While the Industrial Revolution changed society in far more than just three ways, let us look at some of the largest changes.
Perhaps the most important change was the mass production of goods. Previously, it might have taken a leatherworker an entire day to make a pair of shoes: you had to pay for the shoes themselves as well as the time needed to make them, which made them very expensive. With the onset of the Industrial Revolution, by contrast, a factory could make hundreds of shoes in a day. This dropped the cost considerably: mass-produced goods today are far cheaper than they would be if they were made one at a time.
With the growth of mass production, business owners needed many more workers to run their factories and help machines produce goods. This resulted in the major growth of cities and the depopulation of rural areas, a trend that has continued to this day. People who had previously worked on farms could make more money by moving to cities, thereby helping develop a middle class. However, many cities were not prepared for this mass migration, and crowded conditions and disease outbreaks were common.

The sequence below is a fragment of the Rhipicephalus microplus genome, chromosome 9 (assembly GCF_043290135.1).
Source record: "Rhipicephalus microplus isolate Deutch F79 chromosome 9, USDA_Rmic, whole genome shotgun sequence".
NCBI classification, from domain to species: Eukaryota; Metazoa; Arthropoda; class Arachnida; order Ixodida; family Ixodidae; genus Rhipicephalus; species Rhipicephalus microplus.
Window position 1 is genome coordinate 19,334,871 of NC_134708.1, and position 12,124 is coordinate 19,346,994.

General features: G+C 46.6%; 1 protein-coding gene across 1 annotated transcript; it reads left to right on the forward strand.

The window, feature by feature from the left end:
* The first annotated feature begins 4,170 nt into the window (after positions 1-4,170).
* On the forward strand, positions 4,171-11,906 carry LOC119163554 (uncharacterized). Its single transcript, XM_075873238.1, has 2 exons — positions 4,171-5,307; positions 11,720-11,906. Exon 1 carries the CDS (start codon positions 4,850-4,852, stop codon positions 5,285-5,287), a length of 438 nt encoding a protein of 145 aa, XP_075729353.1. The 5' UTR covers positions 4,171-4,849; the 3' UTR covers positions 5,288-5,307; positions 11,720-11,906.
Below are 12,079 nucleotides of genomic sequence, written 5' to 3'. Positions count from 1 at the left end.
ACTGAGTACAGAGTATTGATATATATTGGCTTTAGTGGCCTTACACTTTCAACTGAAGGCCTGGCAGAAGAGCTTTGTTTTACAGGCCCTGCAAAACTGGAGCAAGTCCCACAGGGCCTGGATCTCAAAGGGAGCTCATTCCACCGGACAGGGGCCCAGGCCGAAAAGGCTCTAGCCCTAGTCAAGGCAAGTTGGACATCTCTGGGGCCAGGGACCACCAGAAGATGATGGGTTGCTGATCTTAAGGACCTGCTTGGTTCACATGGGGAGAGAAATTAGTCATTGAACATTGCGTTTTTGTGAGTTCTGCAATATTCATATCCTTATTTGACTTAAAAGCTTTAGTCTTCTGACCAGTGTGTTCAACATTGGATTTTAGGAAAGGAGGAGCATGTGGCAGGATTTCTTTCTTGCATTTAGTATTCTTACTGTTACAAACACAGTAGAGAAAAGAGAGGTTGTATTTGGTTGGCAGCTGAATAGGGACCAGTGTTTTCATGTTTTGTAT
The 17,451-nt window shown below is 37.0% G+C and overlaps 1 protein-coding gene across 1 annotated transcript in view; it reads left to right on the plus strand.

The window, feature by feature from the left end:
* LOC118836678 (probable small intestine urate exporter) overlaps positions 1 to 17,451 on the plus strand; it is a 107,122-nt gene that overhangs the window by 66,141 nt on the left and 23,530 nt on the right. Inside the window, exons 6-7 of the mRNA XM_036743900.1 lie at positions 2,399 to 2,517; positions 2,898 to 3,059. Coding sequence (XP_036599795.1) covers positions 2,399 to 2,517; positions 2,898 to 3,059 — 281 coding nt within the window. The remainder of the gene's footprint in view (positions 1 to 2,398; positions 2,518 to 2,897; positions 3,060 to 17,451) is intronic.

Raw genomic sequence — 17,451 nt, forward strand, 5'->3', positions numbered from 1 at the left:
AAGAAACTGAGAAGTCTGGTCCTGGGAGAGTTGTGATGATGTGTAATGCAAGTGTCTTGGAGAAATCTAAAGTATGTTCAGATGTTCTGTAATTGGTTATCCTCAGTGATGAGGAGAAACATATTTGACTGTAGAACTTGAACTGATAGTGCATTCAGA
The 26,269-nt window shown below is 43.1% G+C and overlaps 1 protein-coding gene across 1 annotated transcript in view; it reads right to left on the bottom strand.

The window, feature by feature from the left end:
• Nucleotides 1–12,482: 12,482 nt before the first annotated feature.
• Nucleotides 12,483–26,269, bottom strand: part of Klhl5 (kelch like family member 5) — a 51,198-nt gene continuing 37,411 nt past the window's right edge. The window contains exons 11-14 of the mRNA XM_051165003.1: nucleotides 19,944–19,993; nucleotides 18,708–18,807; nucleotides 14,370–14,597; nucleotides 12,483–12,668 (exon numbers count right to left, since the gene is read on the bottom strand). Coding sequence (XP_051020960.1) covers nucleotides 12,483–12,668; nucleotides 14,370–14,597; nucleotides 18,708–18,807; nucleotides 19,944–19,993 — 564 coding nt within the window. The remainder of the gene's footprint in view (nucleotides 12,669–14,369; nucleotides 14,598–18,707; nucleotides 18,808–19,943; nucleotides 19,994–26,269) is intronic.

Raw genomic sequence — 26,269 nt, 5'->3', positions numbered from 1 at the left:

However, the Industrial Revolution also demonstrated the abuses of power: workers often had bad pay or dangerous working conditions, and they had to unionize and stand together to get better salaries. This led to the labor movement, which is responsible for aspects of work that we take for granted today, like weekends off and a 40-hour workweek. It also changed political ideologies, helping to develop worker-oriented politics ranging from pure communism to democratic socialism. Today, many nations' political divides can be broadly organized under the categories of worker-oriented (left-wing politics) and business-oriented (right-wing politics).